This then gets amplified when you are trying to get 11 riders (we still had 2 of our lead out crew with us) across at once. The lanes were narrow, with the only place to escape into being a 4ft high metal barrier at the side of the road. We pushed on over and spirits were soon lifted by a couple having their wedding photos at the side of the road who decided to give us a wave.
We had a quick stop off the other side of Tower Bridge, but with the van problems coupled alongside the stop start nature of London cycling we were starting to get a bit concerned about making the ferry which was due to leave in 6 hrs. With 100km left we needed to get going. Tony, who had joined us for the ride into London, said his goodbyes to get a tube home, so we were now down to 10 with Lee deciding he was going to stick with us until Brighton.
We made as quick a progress as possible through South London. We joined the cycle ‘superhighway’ guilty on two counts of a) not being super and b) not being a highway. It was made up mostly of small blue lanes filled with parked cars and potholes. The sun was starting to come out now, and we were all feeling a bit fresher.
And the news just got better. Keith had pulled over to take a phone call and it was Mouse. The van had sprung back into life before the AA even arrived. He was on the move again and hoping to catch us up in the next couple of hours!
We’d been split up just before the call, and the group pulling up couldn’t help put take the piss that we’d decided to pull up right by a stand of ‘Boris bikes’. Humour amongst cyclists is fairly low level, and invariably revolves around pointing out someone else having a worse bike than you. Pulling over to look like you’re making a swap onto one of London’s fine steeds opens up a whole world of easy abuse. We quickly moved on to save face.
As we headed out of London we got some great views of Clapham Common, and then headed into the less picturesque parts of Mitcham and Sutton. The roads were getting clearer, but the traffic lights still stopped us making consistent progress.
For Paul though this was the least of his worries. We’d all got used to the stop offs at traffic lights but on the very edge of London he got a little more than he’d bargained for. Imagine pulling up to the lights, white van to your right, eyes fixed firmly ahead when out of the corner of your eyes a dog the size of a small bear leans out of the window less than a foot away from you! If you look closely at the heart rate file from Paul’s journey through London, you’ll notice a spike the was completely unrelated to the cycling exertions. The way he tells the story, he’s lucky to be alive!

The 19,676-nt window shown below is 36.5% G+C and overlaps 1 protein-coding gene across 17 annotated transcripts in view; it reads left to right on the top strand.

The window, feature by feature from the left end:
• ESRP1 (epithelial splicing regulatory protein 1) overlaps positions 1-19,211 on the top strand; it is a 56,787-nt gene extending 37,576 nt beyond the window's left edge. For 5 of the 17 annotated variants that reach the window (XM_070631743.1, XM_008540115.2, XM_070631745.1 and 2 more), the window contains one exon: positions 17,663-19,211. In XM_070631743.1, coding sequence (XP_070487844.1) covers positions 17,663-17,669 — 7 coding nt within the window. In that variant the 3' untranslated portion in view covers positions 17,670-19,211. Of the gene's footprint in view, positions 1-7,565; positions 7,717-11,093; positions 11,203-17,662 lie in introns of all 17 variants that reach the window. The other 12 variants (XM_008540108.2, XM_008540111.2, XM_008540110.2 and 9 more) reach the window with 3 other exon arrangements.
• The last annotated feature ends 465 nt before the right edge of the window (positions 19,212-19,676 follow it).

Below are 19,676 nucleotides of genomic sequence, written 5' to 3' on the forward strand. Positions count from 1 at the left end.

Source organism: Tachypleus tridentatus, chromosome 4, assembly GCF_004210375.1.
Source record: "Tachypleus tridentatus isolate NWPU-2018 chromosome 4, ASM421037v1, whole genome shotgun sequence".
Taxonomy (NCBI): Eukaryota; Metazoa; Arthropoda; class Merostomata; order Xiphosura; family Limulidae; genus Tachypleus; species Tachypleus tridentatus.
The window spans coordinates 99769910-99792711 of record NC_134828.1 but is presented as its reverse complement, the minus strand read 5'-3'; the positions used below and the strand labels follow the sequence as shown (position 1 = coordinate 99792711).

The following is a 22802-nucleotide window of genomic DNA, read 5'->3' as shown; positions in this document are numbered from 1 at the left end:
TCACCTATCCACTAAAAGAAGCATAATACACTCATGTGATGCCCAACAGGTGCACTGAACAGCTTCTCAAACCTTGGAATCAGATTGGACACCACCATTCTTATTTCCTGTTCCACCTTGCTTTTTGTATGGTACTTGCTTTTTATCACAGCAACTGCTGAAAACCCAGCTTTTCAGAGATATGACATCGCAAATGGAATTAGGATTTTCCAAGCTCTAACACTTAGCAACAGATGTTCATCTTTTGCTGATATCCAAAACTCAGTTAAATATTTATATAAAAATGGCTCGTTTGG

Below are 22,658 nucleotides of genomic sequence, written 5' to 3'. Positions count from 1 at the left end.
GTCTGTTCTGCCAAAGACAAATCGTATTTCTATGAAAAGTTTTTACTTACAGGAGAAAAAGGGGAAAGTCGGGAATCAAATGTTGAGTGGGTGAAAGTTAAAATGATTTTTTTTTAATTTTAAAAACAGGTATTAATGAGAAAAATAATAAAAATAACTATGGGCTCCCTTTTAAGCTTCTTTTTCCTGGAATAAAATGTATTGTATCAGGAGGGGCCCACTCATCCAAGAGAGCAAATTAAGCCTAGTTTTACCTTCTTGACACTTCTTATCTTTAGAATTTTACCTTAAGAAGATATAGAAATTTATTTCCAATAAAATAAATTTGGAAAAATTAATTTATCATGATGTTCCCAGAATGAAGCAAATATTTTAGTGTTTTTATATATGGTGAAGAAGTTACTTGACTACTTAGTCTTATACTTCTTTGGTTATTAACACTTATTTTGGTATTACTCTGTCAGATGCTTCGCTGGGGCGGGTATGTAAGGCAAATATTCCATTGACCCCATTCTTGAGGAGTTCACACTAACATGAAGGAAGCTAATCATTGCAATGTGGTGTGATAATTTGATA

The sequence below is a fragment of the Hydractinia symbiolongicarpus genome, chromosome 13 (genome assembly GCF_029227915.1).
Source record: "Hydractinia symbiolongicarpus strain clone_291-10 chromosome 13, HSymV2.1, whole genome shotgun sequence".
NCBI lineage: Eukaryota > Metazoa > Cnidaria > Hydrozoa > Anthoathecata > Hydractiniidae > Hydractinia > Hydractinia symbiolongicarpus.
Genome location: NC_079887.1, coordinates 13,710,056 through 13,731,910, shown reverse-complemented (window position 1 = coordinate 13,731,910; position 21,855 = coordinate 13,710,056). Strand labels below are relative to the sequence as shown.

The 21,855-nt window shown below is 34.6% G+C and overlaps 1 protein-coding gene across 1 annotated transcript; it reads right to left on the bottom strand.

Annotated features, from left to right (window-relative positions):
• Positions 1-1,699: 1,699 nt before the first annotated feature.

And then it ended. As quickly as it had begun London just sort of finishes. One second you’re surrounded by concrete, the next minute by trees. It was such a great feeling to be out of the city and into the smaller lanes that we all preferred riding on. One sense of fear was filled with another though. We had all seen the route profile, and it was really clear how tough the South Downs were going to be, especially as we were running low on supplies.
1815 – Co Op Stop off in Smallfield
It was great to get out of London and we were making decent progress again now. We decided at a stop off at the Co Op in Smallfield. This was where the van was planned to meet us originally, but in a rather unfortunate twist of events he had manage to miss us and was now ahead on his way to Brighton!
Various purchases were made to refuel and Ian was even generous enough to buy us ice creams. We were really showing our athletic prowess to the locals.
I have to admit to feeling a bit sorry for myself by this point. The sweet energy products through the day were making me feel a bit sick, and I had a tightness in my chest that felt like asthma, but would not shift. I sat down on the steps outside in the sunshine having the kind of internal debate that anyone on this length ride does at some point. We were just over 80 miles in, but had a long way to go to the coast, and the brutal climb of Ditchling Beacon was moving closer and closer to the forefront of all of our minds. I wasn’t giving up for anything, but was starting to wonder the cost. The last thing I wanted was to slow the group down, but I was far from 100%. The ice cream was helping though, not sure why the pros don’t use it as a solution more often!
We set off again, skirting past the edge of Gatwick Airport and into the ‘High Weald Area Of Natural Beauty’. It lived up to it’s name and some. After the concrete landscape of London, it was a real pleasure to be in these kind of surroundings. I do have a slight bone to pick with the name though and would like to propose a motion for a slight change. I think the ‘High Weald Area of Natural Beauty and Hills’ would be far more appropriate.
It was getting tough out here, we were starting to hit some really grinding climbs. Coming from the lowlands and false flats of Bedfordshire the consistent climbing was really taking it’s toll on our already tired legs. We kept pushing and despite the challenge spirits remained high. This was in no small part to the amazing descents that rewarded us for each climb, allowing us to shoot down at some serious speeds. Ian was the master of the aero tuck and regardless of where he’d placed on a climb your were sure to hear his freewheel rushing past you at over 60 km/h less than halfway down each one. There were leaves on the road, and some of the bends got a bit tasty, but we all had great fun pushing ourselves to the limit. I managed to drop my chain at high speed after an unfortunate incident with a pot hole but even that didn’t wipe the smile off my face.